An autopsy of the autopsy: Why the RNC reboot will fail

The Republican National Committee released it’s Growth and Opportunity Project, also known as its 2012 election “autopsy,” yesterday.

After conducting an exhaustive series of focus groups, online surveys and conference calls, resulting in over 52,000 contacts with voters, the GOP found out what the rest of us already knew: Republicans need to move into the 21st Century in terms of policy, rhetoric and identity. TalkingPointsMemo has a great breakdown of major takeaways here.

Given my background in ground-level field work, I found myself particularly interested in the Republicans’ take on their woefully incompetent campaign infrastructure. In terms of data, targeting, analytics, social media and, most glaringly, old-fashioned, grind-it-out voter contact, the Obama operations of 2008 and 2012 shellacked their Republican counterparts.

Autopsy via Shutterstock

Autopsy via Shutterstock

But while the RNC recognizes that it needs to take a page out of the Obama playbook, the report makes clear that the GOP is not a party of organizers. The report shows a lack of understanding of a few basic principles of field campaigns, indicating that Democratic campaigns may enjoy a ground-game advantage for elections to come:

1. Organize, don’t “outreach”

One of the biggest bombshells RNC chairman Reince Priebus dropped in the unveiling of this report was a $10 million minority outreach program, which would pay staffers to embed themselves in minority communities and talk up the GOP brand. As Priebus said, the GOP has “become a party that parachutes into communities four months before an election.” As I observed firsthand, and as the Onion satirized during the last election cycle, it currently doesn’t even do that.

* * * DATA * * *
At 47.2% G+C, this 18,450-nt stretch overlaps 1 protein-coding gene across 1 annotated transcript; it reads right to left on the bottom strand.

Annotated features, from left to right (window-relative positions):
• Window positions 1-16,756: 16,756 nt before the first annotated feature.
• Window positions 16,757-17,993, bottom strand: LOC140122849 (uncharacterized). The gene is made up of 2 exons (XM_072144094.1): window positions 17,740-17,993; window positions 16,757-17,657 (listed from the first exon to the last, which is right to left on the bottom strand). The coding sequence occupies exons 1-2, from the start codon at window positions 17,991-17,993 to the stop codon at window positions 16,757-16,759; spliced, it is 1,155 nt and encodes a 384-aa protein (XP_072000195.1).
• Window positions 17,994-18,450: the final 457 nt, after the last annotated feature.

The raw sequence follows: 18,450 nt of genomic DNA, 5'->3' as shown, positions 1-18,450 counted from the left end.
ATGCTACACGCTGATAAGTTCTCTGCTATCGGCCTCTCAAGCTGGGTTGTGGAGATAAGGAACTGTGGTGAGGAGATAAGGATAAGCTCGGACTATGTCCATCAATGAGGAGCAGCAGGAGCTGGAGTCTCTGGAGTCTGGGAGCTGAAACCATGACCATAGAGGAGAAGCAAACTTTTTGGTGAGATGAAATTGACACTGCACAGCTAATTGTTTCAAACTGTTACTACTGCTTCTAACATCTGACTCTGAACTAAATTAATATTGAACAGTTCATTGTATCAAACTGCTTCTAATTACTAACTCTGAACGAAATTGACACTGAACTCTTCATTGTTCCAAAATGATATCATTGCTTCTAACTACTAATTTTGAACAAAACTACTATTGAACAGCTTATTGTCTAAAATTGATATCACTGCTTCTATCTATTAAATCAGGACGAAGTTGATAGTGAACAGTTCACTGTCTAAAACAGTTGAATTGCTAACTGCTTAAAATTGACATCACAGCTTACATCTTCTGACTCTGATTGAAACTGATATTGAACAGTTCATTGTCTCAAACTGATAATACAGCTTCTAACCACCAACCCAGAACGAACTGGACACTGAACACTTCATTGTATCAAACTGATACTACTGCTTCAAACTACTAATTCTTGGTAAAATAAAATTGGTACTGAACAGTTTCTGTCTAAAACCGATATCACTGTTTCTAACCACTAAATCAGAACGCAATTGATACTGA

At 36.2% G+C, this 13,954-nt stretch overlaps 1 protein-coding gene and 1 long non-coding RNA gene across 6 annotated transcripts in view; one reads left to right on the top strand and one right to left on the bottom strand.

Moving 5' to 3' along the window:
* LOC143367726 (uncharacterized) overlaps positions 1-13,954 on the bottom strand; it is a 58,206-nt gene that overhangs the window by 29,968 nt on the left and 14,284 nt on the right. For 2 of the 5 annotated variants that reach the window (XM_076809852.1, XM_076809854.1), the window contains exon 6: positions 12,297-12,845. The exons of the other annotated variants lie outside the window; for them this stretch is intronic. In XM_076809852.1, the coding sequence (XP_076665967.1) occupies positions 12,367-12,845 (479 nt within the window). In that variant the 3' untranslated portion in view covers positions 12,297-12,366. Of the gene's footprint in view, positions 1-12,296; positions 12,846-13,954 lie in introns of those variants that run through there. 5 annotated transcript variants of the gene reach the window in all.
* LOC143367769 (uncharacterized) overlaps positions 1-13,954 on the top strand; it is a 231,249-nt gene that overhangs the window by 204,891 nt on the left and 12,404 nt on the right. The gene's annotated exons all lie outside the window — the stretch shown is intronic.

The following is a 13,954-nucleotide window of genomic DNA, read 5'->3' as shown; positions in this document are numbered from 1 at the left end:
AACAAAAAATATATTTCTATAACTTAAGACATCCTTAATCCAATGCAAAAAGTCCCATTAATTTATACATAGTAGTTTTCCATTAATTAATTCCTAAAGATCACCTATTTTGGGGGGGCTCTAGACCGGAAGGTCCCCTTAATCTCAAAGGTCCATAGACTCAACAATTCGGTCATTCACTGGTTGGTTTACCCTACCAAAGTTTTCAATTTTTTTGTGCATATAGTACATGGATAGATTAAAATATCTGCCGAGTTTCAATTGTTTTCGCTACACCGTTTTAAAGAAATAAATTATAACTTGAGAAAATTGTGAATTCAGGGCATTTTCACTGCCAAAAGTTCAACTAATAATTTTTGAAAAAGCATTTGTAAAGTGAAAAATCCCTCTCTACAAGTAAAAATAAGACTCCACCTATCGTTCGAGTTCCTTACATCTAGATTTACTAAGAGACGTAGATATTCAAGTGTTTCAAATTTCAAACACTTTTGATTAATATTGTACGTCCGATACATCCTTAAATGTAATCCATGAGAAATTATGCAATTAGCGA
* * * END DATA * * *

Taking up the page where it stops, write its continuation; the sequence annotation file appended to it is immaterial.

While it’s obviously better than nothing, this program is not structured for success. Until the Republican Party realizes that its problem is not “parachuting in” too late, rather the fact that they are parachuting in the first place, “outreach” efforts will be a waste of money.

The very word, “outreach,” is an admission that the Republican Party views minority voters as outsiders, people who need to be reached “out” to. Democratic activists have (or should have) learned by now that this form of voter contact smacks of White Savior Complex, and is never taken seriously by the communities they seek to engage.

Priebus referred to the continuing presence of Democratic staffers after the 2008 and 2012 elections, Organizing for America and Organizing for Action, respectively, as a model of a successful and analogous program.  But until the RNC recognizes that real organizing is different than token outreach, that it is based on empowering a community rather than “educating” it, as the RNC report mentions frequently, it will be throwing money at a problem it does not know how to fix.

2. “Data” and “targeting” need to be more than trendy words

As Nate Silver pointed out, Republicans face a demographic disadvantage in the information technology industry due to the fact that its best talent tends to be young and liberal – i.e., the computer whizzes that Republicans were bullying back in high school. The RNC’s report devotes a lot of space to talking about improving its data and targeting operations, calling for a new “data analytics institute,” but it is unclear how they will get from point A to point B if people who like math don’t want to work for them.

Moreover, the best model in the business is useless without a steady stream of data coming in. Even if the GOP can begin to close the gap in targeting and modeling, it will need to make a large investment in ground-level voter contact in order to generate a significant body of data. This brings me to my next two points.

3. Measure conversations, not attempts

The first paragraph in the report’s section on voter contact includes the following passage:

Despite the GOP expanding voter contact significantly over the previous election cycles (more than 2.5 times more volunteer voter contacts – 65 million – occurred in 2012 than in 2004 and 2008 combined), we did not see the conversion rates necessary to turn contacts into votes at a level that could have driven the outcome of the election.